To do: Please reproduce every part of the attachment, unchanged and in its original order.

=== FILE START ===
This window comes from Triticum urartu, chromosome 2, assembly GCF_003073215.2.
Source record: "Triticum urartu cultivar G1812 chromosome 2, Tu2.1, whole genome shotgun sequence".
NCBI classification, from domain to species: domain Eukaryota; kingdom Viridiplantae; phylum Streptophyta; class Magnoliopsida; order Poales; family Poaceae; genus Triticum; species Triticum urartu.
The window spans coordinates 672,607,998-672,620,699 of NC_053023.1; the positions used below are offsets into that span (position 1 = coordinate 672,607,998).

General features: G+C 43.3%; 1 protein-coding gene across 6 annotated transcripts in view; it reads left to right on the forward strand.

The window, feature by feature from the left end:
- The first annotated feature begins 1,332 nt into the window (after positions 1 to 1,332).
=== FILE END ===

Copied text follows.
This window comes from Triticum urartu, chromosome 2, assembly GCF_003073215.2.
Source record: "Triticum urartu cultivar G1812 chromosome 2, Tu2.1, whole genome shotgun sequence".
NCBI classification, from domain to species: domain Eukaryota; kingdom Viridiplantae; phylum Streptophyta; class Magnoliopsida; order Poales; family Poaceae; genus Triticum; species Triticum urartu.
The window spans coordinates 672,607,998-672,620,699 of NC_053023.1; the positions used below are offsets into that span (position 1 = coordinate 672,607,998).

General features: G+C 43.3%; 1 protein-coding gene across 6 annotated transcripts in view; it reads left to right on the forward strand.

The window, feature by feature from the left end:
- The first annotated feature begins 1,332 nt into the window (after positions 1 to 1,332).